Mary, Allen's wife, and Anne, a reporter from the New Zealand Herald. Anne (and a  photographer named Peter) were at Great Barrier Island doing a story about families which live on the isolated island.

 

 

 

Peter, the photographer on assignment at the island with Anne. When Anne  heard about our experience she came by to interview us for a story in the paper. Since she only got about 4 facts wrong I was quite pleased with the story. Unfortunately the photos Peter shot never made it into the paper due to difficulties in transmitting them via computer.

 

 

 

A section of the bow platform. The platform was built of laminated teak strips about 2" x 2" each and was over 5 feet long and about 2 feet wide. The stbd. side anchor roller can be seen here (which we were able to salvage and plan to reuse).

 

 

 

The forward-most section of the bow platform with "nose piece" still attached. The nose piece, a complex piece of stainless steel fabrication was also salvaged for reuse.

 

 

 

During our second day of work a couple from Auckland who owns the property arrived via helicopter to spend a fews days at their vacation home.

 

 

 

 

The chopper landing on the lawn provided a brief period of entertainment for the crew of 5 working to prep the boat for the trip to Tauranga.

 

 

 

 

Steven from the S/V Batrachian. Steven and his wife Katherine happened to be in the next cove over and after learning of our situation came over early on the 4th to assist with damage control and prep work. Steven and Katherine, whom we met in July at Huahine in French Polynesia sail a Waukiez 48. Steve has a great deal of experience with boats and boat building and was instrumental in prepping the boat for sea.

 

 

 

Steven's lovely wife Katherine (who also has a lovely name) was also a great help to us.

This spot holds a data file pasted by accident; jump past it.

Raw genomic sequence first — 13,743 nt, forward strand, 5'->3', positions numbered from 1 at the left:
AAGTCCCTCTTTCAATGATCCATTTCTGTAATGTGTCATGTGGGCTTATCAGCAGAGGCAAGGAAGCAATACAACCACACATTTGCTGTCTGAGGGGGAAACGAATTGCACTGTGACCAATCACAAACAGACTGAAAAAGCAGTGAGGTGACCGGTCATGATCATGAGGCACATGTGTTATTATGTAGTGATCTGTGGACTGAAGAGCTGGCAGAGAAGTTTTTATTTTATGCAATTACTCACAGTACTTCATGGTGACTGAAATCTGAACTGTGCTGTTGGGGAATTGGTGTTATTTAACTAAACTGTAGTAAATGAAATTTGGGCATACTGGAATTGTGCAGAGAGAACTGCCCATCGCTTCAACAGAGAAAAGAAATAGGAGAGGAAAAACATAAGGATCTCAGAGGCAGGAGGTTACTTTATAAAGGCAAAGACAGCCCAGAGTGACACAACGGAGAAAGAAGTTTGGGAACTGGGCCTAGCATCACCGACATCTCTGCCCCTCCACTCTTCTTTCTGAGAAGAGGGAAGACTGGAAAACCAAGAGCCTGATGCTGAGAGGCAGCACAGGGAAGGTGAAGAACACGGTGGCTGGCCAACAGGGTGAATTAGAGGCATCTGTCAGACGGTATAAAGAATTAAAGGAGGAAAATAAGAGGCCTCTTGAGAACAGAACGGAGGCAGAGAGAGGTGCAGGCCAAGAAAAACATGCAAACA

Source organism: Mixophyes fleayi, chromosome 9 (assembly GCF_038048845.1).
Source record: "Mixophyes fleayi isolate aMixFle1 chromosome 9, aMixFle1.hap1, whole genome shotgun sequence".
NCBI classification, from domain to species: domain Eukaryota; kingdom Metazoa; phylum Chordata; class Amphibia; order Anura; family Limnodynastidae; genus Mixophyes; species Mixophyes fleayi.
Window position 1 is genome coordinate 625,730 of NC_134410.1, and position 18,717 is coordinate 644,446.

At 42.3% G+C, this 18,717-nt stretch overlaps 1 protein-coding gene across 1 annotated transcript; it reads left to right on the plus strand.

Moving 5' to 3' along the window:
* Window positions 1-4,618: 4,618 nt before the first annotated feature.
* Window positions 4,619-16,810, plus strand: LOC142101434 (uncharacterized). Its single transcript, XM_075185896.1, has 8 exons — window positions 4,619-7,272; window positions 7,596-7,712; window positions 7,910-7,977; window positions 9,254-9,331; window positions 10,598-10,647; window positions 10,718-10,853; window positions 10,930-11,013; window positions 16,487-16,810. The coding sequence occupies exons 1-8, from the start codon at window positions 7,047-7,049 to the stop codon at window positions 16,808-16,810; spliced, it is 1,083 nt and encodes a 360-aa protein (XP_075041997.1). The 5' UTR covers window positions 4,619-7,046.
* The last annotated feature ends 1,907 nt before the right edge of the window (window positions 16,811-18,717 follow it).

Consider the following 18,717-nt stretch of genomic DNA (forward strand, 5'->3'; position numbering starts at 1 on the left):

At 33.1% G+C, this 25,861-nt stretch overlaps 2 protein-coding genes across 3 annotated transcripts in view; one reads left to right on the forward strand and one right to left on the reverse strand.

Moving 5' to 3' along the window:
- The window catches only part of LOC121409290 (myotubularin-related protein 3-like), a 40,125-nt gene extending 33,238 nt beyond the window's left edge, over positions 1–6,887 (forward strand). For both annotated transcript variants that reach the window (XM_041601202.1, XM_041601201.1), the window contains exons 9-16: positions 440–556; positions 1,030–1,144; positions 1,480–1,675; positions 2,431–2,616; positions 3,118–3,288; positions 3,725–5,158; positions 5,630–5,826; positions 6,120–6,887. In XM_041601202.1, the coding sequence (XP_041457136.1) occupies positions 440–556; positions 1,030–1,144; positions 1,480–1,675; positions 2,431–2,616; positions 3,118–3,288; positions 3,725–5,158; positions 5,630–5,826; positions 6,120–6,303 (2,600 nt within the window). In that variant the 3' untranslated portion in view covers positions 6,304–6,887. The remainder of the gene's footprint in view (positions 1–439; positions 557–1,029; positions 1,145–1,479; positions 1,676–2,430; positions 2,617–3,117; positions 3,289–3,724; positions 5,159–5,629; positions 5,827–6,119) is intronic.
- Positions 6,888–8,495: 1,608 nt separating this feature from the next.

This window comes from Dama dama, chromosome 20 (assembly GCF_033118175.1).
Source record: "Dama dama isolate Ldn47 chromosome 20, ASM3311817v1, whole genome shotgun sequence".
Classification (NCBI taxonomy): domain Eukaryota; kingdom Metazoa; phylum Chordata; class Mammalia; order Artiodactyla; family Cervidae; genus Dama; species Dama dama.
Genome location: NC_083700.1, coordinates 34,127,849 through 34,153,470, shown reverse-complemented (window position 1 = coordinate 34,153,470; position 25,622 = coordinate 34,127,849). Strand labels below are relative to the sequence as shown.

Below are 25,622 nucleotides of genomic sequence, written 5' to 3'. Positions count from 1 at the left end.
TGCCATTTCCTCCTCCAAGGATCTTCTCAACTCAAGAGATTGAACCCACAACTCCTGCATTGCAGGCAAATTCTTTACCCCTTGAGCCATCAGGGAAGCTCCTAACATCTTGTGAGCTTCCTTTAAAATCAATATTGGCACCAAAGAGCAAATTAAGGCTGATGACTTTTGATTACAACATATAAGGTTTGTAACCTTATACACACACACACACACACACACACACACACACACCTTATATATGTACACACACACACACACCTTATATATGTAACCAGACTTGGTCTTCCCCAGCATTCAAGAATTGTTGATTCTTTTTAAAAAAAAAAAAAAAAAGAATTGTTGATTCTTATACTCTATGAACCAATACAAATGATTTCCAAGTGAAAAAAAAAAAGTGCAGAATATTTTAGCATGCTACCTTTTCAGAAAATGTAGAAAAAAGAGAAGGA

Anders on watch on the way down to Tauranga. Anders flew to the island in a chartered plane along with Brian, a local boat yard worker from Tauranga, to help make temporary repairs and help bring the boat down with me. Kate and Jonah flew to Tauranga on the same plane which brought Anders and Brian to the island.

 

 

 

A statue just inside the harbor entrance at Tauranga. Apparently locals throw coins at the statue as the leave the harbor to ensure good luck fishing. Brian reported that it had failed to improve his luck though he always made an offering regardless.

 

 

 

Mount Mangenui guards the entrance to Tauranga Harbor. The almost flat-topped mountain is ringed with trails and picnics and hiking on it are very popular.

 

 

 

 

The new "Snub Nose" appearance is quite appaling to us.

 

 

 

We have nothing but praise and gratitude for the workers at the Shannon Boat Company in Bristol, Rhode Island who built our Shannon 50. It is quite clear that any lesser built boat would lie at the bottom of the Pacific after having gone through what she experienced. We are truly convinced that only her incredibly strong construction saved our lives. Only a well built steel boat could have withstood such punishment and come away with so little relative damage.

To Mr. Walt Shultz and everyone at Shannon, THANK YOU!